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Big Internet Names Blast MDA’s Licensing Rules

DSC07570The Asia Internet Coalition (AIC), which comprises Google, Facebook, eBay, Yahoo and Salesforce, blasts our Media Development Authority’s (MDA) new licensing requirements for Internet news sites. A strongly worded letter sent by the AIC on 14th June criticised the new regime as having “onerous, regressive and untenable” conditions, and being “unwarranted and excessive”, among other things.

There is basically nothing wrong with the previous rules. Yet the government, for reasons we cannot comprehend, felt it necessary to introduce new rules.

At times I don’t know whether I should feel sad for our government. In this day and age, they still think they can exert some form of influence or control over Internet content. You can’t censor the Internet. Publishers can take their content elsewhere. Readers will follow where the content goes.

Now, if the Internet cannot be censored, why do we bother about the new licensing regime? Well, basically we don’t want to play hide and seek. We want the freedom to speak and write, without being concerned about the medium, platform, or place. You want to be yourself on the Internet (or not, but that’s a personal choice), and not have to hide behind a pseudonym.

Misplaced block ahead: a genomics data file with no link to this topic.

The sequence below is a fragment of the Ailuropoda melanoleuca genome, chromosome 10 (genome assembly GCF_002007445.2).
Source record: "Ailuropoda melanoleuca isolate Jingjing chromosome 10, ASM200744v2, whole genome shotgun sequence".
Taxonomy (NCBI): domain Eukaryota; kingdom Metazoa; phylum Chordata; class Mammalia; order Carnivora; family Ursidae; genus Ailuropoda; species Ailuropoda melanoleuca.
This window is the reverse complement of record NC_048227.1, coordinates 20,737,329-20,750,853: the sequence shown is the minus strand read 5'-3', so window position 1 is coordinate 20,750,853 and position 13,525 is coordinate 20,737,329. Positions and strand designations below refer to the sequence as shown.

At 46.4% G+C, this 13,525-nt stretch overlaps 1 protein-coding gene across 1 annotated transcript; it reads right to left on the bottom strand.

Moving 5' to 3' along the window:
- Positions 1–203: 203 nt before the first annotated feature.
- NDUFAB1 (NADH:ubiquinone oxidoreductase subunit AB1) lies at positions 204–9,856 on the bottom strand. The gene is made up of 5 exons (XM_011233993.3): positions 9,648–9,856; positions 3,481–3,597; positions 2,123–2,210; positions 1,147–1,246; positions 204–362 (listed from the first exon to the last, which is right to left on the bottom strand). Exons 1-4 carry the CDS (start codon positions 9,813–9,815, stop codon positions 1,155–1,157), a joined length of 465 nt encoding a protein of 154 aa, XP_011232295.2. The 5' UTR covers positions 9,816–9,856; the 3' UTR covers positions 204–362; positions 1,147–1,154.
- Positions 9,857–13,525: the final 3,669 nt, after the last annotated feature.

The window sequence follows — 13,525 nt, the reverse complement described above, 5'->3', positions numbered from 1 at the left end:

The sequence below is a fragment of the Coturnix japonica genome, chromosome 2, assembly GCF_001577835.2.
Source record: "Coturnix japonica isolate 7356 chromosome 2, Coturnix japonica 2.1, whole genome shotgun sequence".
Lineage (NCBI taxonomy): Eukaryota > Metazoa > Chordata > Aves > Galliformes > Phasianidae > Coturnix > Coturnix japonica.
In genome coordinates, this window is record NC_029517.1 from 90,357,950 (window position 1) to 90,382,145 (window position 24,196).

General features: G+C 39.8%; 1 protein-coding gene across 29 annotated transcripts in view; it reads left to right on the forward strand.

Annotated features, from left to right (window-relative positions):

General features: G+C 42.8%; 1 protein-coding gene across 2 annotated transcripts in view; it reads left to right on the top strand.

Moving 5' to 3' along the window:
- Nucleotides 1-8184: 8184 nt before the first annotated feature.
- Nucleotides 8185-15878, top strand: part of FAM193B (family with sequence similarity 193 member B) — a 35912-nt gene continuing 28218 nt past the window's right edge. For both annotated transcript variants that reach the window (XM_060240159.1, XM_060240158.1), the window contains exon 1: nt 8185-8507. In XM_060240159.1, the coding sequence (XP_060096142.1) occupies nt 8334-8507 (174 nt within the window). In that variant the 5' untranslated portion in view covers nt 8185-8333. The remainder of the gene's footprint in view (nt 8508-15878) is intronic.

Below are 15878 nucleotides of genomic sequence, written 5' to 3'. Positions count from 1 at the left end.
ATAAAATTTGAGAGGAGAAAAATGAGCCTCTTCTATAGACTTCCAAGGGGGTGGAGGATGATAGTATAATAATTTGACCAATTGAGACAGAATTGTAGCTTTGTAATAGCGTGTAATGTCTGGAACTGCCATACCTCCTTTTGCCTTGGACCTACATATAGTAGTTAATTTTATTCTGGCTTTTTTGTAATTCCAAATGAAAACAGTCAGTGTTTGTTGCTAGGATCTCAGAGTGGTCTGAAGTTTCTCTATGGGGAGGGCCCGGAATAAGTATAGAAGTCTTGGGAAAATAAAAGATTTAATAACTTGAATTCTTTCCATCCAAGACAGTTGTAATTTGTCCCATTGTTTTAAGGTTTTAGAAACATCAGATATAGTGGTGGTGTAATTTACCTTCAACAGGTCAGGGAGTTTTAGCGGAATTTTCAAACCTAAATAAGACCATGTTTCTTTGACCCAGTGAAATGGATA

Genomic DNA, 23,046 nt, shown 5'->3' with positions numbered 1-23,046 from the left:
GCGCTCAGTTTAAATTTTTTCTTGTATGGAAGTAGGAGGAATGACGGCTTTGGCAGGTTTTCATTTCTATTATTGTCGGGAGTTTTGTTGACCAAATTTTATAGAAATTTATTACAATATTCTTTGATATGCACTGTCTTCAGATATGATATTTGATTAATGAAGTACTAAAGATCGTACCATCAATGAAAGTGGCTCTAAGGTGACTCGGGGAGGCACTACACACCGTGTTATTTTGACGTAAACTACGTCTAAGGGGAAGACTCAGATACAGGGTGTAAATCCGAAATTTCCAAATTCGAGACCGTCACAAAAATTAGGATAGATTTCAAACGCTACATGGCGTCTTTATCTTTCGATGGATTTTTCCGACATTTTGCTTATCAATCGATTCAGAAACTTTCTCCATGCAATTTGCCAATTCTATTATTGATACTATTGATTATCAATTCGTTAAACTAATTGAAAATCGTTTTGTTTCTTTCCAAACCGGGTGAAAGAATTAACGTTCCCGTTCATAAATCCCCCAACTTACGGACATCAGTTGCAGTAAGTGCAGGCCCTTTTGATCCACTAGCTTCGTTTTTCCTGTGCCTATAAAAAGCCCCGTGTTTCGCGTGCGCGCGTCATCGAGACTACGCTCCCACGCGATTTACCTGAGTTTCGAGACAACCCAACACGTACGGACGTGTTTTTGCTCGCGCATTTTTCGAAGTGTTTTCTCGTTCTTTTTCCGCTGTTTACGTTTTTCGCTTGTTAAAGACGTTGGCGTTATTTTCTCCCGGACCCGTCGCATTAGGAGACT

It’s easy to work around the rules, so why bother to make them in the first place?

Such an oppressive environment has more negative consequences than perceived benefits for the government too. By sending all their citizens underground, it becomes more difficult to monitor and track the vibe of the people. (I think most of us agree this is a common problem with our ruling party. They are out-of-touch with the ground, and their lackeys are not helping any.)

The Internet has been such a wonderful tool that enables the government to easily reach out to all its citizens. In the pre-Internet days, it was so difficult for the government to feel the pulse of the people. Formal channels like meet-the-people sessions have very limited reach, and may not even be accurate in picking up what’s really happening on the ground. The Internet, on the other hand, enables you to just “drop in” and “eavesdrop” on the goings-on in the community.

I’m not talking about the NSA-style of spying on people. The Internet enables government officials and political office holders to mingle in cyberspace and see what’s going in the rawest form. Uncensored.

Why then does it make any sense to want to reign in some control over the Internet?

The government has clarified that the new regime will apply to news sites with that certain level of readership. MDA will inform sites that they meet that requirement and that they will have to apply for the license. This seems not only to be rather ambiguous, but also arbitrary.

There are just 10 news sites now that are required to be licensed. Most of us are not affected. For most practical purposes, the new regime hasn’t changed anything right now. The concern, however, is that the new regime seems to be setting the stage for bigger things to come. Furthermore, it raises questions about what the government is thinking about. Suffice to say, no one seems convinced by the canned responses dished out by the government.

If you’re interested, AIC’s letter to the Minister of Communications and Information is published on their website.

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